A complete different explanation might be the Germanic word hieura referring to a hillock type of country.[2]

History[edit]

Lier on the Ferraris map (around 1775)

Information regarding Lier prior to the 7th century is rare. Saint Gummarus was born in the 7th century and died on 11 October 714; he was declared a saint in 754.

In 1194 Lier was determined as an oppidum and in the 13th century (1212) it received municipal rights.

In 1258 the beguinage of Lier was formed which was placed on the UNESCO heritage list in 1998. The last beguine living at the beguinage in Lier died in 1994.

Lier was in 1496 the scene of a significant marriage in European history, when Philip the Handsome, son of Maximilian of Austria, married Joanna of Castile. The son born out of this marriage, Charles V (born in Ghent, 1500), would later rule over the combined Austrian and Spanish empires.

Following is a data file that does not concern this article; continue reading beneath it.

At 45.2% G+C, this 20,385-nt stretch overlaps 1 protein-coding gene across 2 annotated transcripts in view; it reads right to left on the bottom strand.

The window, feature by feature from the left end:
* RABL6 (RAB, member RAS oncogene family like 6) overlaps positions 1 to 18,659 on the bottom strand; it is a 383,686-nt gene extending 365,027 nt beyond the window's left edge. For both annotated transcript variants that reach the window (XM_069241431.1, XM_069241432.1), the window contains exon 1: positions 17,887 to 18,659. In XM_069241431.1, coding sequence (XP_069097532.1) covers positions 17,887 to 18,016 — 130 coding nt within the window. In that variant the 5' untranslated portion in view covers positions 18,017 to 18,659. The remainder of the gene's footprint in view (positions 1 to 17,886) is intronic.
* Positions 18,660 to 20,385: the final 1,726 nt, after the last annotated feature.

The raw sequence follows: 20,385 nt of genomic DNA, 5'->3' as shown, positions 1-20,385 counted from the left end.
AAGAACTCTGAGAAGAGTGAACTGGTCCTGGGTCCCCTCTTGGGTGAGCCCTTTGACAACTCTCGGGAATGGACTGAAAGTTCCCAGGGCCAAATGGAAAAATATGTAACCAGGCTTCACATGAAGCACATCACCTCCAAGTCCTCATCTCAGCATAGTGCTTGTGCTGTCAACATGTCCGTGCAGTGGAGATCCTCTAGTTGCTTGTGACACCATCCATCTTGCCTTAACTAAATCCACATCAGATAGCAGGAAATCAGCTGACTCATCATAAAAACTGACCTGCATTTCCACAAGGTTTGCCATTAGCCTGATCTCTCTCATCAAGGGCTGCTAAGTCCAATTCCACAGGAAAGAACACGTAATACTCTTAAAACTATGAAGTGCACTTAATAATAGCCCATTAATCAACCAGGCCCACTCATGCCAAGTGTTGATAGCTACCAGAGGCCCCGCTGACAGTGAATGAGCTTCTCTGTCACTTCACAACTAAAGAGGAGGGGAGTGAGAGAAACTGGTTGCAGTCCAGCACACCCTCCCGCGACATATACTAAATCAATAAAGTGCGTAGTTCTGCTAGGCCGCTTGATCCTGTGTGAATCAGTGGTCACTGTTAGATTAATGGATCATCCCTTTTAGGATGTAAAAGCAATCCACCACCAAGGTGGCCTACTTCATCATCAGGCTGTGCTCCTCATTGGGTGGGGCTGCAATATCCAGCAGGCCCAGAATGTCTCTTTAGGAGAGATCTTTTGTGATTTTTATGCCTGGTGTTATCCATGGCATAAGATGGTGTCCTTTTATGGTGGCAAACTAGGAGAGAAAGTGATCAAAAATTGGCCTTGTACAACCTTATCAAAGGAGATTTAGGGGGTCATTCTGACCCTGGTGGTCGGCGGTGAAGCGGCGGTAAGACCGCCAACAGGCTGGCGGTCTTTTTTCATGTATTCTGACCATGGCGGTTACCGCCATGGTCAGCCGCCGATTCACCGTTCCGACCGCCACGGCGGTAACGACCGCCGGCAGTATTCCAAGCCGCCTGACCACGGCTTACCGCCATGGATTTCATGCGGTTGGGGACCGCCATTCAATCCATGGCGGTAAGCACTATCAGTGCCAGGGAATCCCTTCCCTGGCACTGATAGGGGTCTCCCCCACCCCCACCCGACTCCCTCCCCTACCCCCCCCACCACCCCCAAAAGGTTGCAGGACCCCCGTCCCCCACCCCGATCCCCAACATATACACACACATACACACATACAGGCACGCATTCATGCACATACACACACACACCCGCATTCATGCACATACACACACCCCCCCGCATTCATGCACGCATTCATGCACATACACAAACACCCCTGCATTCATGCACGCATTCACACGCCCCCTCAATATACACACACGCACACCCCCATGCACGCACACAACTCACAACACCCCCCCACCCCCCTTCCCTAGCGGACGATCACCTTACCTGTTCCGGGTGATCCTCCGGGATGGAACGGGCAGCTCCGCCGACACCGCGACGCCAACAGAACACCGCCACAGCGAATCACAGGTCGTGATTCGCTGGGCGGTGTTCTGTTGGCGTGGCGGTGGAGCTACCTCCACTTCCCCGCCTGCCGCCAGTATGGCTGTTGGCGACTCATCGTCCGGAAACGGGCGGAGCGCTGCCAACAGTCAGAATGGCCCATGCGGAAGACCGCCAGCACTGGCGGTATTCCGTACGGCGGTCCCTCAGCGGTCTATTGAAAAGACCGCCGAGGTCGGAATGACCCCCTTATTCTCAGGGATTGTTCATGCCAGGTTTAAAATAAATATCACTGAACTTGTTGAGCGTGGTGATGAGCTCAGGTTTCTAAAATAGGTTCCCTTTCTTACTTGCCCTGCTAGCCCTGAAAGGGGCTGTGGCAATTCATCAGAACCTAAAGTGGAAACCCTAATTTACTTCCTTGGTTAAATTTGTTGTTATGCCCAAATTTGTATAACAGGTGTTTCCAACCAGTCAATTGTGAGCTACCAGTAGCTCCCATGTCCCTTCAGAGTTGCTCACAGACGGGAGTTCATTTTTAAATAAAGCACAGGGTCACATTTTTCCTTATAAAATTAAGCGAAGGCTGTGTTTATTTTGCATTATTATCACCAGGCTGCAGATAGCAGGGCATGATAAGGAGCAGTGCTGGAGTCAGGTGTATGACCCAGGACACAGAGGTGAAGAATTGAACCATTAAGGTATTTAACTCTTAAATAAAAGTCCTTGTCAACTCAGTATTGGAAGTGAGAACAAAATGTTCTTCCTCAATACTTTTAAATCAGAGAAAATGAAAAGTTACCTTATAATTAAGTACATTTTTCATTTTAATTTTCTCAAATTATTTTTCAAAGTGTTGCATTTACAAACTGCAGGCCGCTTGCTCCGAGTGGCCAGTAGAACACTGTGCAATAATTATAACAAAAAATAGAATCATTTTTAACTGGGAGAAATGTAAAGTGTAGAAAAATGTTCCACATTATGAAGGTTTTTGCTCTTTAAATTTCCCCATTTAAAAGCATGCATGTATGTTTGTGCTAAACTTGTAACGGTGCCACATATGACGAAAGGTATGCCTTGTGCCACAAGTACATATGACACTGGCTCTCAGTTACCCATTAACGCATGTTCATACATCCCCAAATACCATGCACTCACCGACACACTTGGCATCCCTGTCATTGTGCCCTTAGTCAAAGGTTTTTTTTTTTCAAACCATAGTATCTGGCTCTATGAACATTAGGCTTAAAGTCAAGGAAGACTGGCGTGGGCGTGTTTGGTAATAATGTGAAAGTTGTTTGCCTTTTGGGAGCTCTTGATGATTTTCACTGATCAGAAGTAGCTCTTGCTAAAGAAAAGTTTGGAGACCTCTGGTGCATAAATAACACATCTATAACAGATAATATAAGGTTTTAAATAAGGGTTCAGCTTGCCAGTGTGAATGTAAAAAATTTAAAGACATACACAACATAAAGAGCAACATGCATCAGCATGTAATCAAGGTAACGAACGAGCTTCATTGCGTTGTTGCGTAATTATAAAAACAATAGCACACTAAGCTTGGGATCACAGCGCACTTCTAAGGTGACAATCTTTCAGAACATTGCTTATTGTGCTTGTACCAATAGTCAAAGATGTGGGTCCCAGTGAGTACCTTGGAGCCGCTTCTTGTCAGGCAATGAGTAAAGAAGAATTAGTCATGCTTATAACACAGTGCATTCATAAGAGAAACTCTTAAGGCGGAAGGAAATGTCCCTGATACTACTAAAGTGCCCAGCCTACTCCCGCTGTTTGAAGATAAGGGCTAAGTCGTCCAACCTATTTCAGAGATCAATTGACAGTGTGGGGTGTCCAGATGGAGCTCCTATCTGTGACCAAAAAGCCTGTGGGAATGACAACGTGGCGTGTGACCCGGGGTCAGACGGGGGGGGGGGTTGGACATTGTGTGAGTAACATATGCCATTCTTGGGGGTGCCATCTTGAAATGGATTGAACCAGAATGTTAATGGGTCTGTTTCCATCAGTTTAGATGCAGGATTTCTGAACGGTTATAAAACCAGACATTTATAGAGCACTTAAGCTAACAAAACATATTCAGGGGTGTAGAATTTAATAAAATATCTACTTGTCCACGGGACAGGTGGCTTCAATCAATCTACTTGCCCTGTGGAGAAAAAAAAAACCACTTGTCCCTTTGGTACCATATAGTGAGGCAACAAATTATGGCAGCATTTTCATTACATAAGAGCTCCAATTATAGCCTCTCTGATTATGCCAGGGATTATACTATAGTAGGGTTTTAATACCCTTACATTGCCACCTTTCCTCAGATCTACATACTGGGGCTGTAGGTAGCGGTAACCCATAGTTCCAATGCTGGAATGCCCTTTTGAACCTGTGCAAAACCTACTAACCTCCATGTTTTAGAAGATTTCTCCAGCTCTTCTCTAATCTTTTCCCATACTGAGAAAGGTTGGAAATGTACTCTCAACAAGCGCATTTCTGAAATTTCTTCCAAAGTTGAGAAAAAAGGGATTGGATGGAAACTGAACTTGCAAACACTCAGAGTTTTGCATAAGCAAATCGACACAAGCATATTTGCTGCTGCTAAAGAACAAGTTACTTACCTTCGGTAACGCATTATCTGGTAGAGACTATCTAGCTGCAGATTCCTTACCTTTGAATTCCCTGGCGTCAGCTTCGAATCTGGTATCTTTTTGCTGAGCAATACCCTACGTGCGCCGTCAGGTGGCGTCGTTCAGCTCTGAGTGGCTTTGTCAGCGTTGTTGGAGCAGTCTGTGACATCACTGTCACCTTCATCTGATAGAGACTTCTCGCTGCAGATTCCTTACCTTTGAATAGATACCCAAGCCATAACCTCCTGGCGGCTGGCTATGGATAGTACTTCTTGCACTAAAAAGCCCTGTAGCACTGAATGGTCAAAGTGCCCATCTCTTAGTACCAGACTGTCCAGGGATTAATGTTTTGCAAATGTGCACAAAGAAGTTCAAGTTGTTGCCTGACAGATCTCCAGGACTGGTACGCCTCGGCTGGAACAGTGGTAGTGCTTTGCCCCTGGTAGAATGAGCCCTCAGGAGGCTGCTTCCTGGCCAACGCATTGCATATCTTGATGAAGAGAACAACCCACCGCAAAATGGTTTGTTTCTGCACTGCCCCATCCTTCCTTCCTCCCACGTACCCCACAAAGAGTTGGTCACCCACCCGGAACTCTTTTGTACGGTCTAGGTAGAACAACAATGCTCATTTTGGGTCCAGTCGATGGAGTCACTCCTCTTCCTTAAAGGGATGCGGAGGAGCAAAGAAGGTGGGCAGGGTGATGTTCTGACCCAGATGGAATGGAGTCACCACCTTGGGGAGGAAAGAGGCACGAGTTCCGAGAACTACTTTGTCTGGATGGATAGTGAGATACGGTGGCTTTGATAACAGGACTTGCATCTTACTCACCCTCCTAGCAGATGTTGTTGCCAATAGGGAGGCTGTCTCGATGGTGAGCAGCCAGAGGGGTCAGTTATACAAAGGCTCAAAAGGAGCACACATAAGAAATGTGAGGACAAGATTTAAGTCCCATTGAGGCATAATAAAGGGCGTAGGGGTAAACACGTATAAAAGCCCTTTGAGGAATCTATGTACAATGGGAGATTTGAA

King Christian II of Denmark and his wife Isabella (sister to Charles V and, as Queen, known as Elisabeth) lived in Lier from 1523 after he had been driven out of Denmark by the nobility. He was waiting there in vain, hoping to get military support from his brother in law. He tried to regain the throne of Denmark but was taken prisoner and spent the rest of his life detained in Sønderborg and Kalundborg castles in Denmark. Isabella died in 1526 at the castle of Zwijnaarde, another Flemish city.

"Witch stone" on the market place to show where, according to tradition, Lier's last execution for witchcraft took place. Placed October 1974

A remarkable feature on the market place is a stone that shows the place where the last witch was burned in Lier.

In 1860 a skeleton of a mammoth was discovered at the location where the town hall is currently located. It was the first mammoth skeleton found in western Europe.